My solar system is designed for a 1% drop in voltage and that mean ditching 10 gauge wires in favor of thicker wires and deliberately keeping runs short.
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Old 10-11-2016, 07:20 PM   #8
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You are right on balance, however, a controller with remote sense eliminates the voltage drop entirely. Most solar panels provide the controller with way more voltage than the batteries can take. Remote sense with 300 watts of solar will never use more than 15 amps of charge current, its really not necessary to over wire the system, just let the controller do its thing and Bogart's SC 2030 does it to perfection when paired with a TriMetric.
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Old 10-11-2016, 09:40 PM   #9
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I disagree but it is understandable for one to not want to admit their system not ideal and designed to extract maximum efficiency from the solar panels.

I'm a die hard boondock camper and rely on my solar to conserve gasoline that is better used on the ATVs then the backup generator.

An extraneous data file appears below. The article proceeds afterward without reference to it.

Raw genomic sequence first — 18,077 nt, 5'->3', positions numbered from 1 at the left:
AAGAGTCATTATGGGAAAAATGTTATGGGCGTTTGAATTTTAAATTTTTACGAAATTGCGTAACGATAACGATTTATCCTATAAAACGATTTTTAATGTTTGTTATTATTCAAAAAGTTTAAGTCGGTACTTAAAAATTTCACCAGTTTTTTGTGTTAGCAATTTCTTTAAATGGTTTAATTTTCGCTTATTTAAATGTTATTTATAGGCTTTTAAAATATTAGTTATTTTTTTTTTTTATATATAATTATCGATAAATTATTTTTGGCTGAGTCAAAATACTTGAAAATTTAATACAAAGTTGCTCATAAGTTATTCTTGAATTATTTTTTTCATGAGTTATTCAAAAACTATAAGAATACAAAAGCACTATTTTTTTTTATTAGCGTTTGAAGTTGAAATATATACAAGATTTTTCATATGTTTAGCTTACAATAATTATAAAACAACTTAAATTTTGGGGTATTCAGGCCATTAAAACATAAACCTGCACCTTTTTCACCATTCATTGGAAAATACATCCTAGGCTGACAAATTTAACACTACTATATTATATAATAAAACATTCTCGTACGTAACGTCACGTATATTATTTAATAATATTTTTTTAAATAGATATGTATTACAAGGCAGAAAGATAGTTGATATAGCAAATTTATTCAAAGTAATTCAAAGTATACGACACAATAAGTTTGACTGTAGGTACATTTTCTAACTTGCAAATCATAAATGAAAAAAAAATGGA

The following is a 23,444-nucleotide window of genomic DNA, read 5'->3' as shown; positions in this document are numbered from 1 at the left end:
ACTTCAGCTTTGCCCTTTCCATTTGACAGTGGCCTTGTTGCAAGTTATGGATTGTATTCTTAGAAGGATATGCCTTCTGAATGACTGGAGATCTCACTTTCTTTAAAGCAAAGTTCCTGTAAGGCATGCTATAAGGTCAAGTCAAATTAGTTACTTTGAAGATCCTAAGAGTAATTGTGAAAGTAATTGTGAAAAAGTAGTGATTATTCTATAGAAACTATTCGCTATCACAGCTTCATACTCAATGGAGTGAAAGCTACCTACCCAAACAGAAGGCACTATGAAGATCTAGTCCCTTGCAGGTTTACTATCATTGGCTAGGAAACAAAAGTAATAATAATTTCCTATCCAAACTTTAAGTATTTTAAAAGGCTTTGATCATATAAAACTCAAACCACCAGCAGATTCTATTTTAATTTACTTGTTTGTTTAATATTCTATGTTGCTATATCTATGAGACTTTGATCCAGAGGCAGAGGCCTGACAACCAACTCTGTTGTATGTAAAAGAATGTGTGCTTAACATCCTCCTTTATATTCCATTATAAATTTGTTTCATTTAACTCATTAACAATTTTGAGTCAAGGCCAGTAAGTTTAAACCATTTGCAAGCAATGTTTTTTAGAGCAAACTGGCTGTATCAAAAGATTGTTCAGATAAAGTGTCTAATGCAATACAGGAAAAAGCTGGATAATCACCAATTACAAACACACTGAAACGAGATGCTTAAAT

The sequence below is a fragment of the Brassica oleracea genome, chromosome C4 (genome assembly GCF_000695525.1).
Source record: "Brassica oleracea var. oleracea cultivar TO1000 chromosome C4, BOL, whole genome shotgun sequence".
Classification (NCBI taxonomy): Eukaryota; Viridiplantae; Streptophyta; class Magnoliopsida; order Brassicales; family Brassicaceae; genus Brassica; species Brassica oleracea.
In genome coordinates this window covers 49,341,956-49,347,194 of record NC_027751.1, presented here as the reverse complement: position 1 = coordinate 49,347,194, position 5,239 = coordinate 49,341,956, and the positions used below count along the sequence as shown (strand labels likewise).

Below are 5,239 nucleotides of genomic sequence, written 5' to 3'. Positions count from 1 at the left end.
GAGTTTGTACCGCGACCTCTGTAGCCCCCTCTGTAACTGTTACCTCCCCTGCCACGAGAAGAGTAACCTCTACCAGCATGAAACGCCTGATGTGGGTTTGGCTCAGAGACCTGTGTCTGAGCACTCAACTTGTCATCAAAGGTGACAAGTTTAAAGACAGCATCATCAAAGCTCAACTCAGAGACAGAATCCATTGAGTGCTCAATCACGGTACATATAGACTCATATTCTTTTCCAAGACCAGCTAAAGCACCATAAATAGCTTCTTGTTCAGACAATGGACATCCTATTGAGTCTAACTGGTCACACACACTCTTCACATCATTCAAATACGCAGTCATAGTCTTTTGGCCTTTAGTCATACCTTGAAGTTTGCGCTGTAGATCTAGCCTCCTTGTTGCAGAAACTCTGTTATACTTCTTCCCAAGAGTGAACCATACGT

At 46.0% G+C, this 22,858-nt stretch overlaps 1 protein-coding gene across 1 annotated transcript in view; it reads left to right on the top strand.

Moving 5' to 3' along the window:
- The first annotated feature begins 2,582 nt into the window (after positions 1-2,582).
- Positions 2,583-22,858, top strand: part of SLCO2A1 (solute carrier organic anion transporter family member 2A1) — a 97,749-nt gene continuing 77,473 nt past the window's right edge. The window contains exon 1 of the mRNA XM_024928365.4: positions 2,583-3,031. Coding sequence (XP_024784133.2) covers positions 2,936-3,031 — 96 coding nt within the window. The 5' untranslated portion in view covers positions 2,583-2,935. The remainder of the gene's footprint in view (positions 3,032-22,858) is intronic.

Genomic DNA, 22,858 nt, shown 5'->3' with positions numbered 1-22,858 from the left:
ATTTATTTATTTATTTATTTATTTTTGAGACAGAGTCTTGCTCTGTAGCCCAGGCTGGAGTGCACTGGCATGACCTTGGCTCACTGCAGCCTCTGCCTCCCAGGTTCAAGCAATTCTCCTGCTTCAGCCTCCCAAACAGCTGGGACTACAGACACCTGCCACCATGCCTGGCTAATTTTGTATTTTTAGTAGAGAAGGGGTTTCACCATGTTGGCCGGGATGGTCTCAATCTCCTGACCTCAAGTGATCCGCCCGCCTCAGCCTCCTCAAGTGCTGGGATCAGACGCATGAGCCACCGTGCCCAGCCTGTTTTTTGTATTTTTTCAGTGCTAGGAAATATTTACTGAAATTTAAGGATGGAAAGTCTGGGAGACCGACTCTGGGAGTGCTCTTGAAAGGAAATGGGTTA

In perfect conditions there may be excess voltage that one can afford to lose due to power transmission losses (resistance). However in overcast and early morning or evening conditions, that .4 volt drop can make all of the difference. My panels will put out 20.1 volts when it is very sunny outside and sun is overhead. However, these are ideal conditions which occur only several hours a day. The 20.1 volts is nice because it gives me greater amperage via the MPPT controller to top off my 696 amp-hours of battery capacity at 14.8 volts

My controller will push voltage to batteries up to 14.8 volts which is almost ideal (prefer 15 volts). I can get that voltage to my batteries when the sun isn't as bright and every tenth of a volt counts especially in less then ideal conditions.